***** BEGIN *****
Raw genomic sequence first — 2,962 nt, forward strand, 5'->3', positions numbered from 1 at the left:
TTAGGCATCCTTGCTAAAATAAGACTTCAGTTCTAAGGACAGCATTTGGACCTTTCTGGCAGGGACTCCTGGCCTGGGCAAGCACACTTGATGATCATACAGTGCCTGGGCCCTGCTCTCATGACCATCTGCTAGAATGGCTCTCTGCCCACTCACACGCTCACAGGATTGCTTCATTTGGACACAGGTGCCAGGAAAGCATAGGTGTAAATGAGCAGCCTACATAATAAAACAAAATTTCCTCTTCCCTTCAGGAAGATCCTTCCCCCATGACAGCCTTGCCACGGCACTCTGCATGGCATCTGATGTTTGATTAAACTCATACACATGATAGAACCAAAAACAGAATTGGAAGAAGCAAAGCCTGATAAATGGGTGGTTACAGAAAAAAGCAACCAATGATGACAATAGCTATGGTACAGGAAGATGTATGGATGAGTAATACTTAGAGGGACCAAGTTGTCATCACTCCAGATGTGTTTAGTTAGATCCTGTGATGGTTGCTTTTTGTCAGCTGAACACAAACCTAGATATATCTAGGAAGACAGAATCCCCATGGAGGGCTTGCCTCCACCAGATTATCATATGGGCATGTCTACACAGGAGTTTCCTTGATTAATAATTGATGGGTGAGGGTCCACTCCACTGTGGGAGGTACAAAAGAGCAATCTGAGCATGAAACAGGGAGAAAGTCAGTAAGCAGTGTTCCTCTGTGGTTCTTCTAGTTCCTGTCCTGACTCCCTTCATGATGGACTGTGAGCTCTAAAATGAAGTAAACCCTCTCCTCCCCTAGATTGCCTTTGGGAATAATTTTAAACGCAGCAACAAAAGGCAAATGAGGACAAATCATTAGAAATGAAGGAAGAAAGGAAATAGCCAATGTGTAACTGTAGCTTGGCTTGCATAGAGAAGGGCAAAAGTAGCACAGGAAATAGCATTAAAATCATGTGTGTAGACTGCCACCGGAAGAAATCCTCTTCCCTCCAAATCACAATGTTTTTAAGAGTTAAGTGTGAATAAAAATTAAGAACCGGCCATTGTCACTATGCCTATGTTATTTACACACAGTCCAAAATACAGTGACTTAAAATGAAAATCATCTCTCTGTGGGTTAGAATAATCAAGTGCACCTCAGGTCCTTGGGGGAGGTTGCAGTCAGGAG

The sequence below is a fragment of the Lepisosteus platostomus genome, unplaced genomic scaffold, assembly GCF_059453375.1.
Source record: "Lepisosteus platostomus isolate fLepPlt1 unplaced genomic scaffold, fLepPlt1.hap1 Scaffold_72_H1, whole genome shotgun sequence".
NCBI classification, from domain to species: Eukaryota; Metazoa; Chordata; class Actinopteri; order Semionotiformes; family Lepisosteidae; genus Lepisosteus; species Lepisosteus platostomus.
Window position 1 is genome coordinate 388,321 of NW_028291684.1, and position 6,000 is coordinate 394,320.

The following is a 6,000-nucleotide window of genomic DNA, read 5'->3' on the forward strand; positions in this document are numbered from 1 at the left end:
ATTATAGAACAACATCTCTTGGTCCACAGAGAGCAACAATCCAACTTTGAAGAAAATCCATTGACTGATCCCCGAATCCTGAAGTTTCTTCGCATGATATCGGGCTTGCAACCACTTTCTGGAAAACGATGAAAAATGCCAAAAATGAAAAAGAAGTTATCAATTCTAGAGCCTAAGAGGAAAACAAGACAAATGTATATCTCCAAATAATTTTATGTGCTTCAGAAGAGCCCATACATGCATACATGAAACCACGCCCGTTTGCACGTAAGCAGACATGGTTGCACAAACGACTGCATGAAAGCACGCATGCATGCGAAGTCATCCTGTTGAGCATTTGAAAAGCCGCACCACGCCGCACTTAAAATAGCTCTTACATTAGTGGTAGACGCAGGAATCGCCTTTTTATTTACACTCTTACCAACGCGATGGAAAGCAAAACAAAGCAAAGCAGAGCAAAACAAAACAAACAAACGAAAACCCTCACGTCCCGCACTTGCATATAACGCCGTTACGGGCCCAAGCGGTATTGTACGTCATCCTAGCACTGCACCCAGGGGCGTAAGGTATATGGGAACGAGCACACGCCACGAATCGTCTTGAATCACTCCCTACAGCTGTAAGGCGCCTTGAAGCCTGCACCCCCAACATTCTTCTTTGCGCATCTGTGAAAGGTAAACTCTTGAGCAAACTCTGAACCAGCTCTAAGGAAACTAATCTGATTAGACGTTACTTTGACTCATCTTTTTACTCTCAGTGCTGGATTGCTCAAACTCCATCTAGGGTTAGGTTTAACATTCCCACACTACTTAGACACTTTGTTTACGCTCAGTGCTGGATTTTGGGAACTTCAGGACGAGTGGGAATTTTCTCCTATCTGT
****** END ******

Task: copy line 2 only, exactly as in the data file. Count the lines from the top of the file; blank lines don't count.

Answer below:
TTAGGCATCCTTGCTAAAATAAGACTTCAGTTCTAAGGACAGCATTTGGACCTTTCTGGCAGGGACTCCTGGCCTGGGCAAGCACACTTGATGATCATACAGTGCCTGGGCCCTGCTCTCATGACCATCTGCTAGAATGGCTCTCTGCCCACTCACACGCTCACAGGATTGCTTCATTTGGACACAGGTGCCAGGAAAGCATAGGTGTAAATGAGCAGCCTACATAATAAAACAAAATTTCCTCTTCCCTTCAGGAAGATCCTTCCCCCATGACAGCCTTGCCACGGCACTCTGCATGGCATCTGATGTTTGATTAAACTCATACACATGATAGAACCAAAAACAGAATTGGAAGAAGCAAAGCCTGATAAATGGGTGGTTACAGAAAAAAGCAACCAATGATGACAATAGCTATGGTACAGGAAGATGTATGGATGAGTAATACTTAGAGGGACCAAGTTGTCATCACTCCAGATGTGTTTAGTTAGATCCTGTGATGGTTGCTTTTTGTCAGCTGAACACAAACCTAGATATATCTAGGAAGACAGAATCCCCATGGAGGGCTTGCCTCCACCAGATTATCATATGGGCATGTCTACACAGGAGTTTCCTTGATTAATAATTGATGGGTGAGGGTCCACTCCACTGTGGGAGGTACAAAAGAGCAATCTGAGCATGAAACAGGGAGAAAGTCAGTAAGCAGTGTTCCTCTGTGGTTCTTCTAGTTCCTGTCCTGACTCCCTTCATGATGGACTGTGAGCTCTAAAATGAAGTAAACCCTCTCCTCCCCTAGATTGCCTTTGGGAATAATTTTAAACGCAGCAACAAAAGGCAAATGAGGACAAATCATTAGAAATGAAGGAAGAAAGGAAATAGCCAATGTGTAACTGTAGCTTGGCTTGCATAGAGAAGGGCAAAAGTAGCACAGGAAATAGCATTAAAATCATGTGTGTAGACTGCCACCGGAAGAAATCCTCTTCCCTCCAAATCACAATGTTTTTAAGAGTTAAGTGTGAATAAAAATTAAGAACCGGCCATTGTCACTATGCCTATGTTATTTACACACAGTCCAAAATACAGTGACTTAAAATGAAAATCATCTCTCTGTGGGTTAGAATAATCAAGTGCACCTCAGGTCCTTGGGGGAGGTTGCAGTCAGGAG